Assessing Your Odds Of Getting In

Ms. Oil & Gas

  • 740 GMAT (Q46, V46)
  • 3.59 GPA
  • Undergraduate degree in marketing from Missouri State University
  • Work experience includes three and one-half years at a large oil and gas equipment manufacturer in Houston; one year in a rotational program moving between various business units and functions, then to a permanent position as a marketing representative for a business unit; then moved after nine months to a financial analyst role
  • Extracurricular involvement as president of my sorority for two years; led a United Way fundraising campaign for my business unit for two years; also taught after-school apprenticeships through Citizen Schools for one year
  • Goal: To pursue a strategy position at a Fortune 100 company.
  • 26-year-old white female

Odds of Success:

Harvard: 30% to 40%

Dartmouth: 50+%

Northwestern: 50+%

MIT: 50+%

Sandy’s Analysis: Lots to like including your 740 GMAT, very solid and strategic career, acceptable extras, and being a woman at a  “large oil and gas equipment manufacturer in Houston” which can always be spun as a fish out of water story –it never gets old as a trope, e.g. woman working in Texas gas biz.

A lot will depend on what HBS and other schools think of that company, and whether it is a household name. The 3.59 from Missouri State (backed by nifty 46/46 740 GMAT) is totally solid and gets you access to the “diamond in the rough” trope as well (at HBS, Tuck and Sloan, Missouri is considered the rough). Also, your entire story fits tightly together, including a rotational program, then doing marketing, then doing financial analysis and using the marketing background to add context to the financial reporting– real rich, sticky, solid stuff.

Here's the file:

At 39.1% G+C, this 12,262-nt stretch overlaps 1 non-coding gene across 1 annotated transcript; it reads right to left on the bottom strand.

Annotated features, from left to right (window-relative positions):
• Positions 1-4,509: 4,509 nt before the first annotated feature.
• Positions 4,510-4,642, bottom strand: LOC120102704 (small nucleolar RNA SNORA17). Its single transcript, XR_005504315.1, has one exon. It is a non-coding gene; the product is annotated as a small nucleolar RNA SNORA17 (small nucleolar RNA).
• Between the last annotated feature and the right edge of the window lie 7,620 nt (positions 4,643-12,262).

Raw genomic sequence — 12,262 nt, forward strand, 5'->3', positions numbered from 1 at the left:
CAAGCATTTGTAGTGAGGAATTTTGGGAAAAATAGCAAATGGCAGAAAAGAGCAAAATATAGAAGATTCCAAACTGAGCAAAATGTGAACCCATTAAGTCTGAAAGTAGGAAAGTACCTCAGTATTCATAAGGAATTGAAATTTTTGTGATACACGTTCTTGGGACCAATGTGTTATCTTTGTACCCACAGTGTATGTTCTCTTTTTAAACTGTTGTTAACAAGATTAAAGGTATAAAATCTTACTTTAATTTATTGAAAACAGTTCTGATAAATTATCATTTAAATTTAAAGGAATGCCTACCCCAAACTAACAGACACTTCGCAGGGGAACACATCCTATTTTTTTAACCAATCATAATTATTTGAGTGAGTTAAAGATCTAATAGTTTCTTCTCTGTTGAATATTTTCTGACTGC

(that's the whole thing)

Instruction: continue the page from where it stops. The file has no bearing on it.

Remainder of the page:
MIT will admit almost any woman with a 740 GMAT and OK other stuff with serviceable execution. I’d say this story also works well at Kellogg and Tuck.  HBS admits and rejects folks like you depending on what they think of company (a bit), execution and recommendations, and not blowing the interview. You got a real shot everyplace. Do not waste two years in some math grad school.

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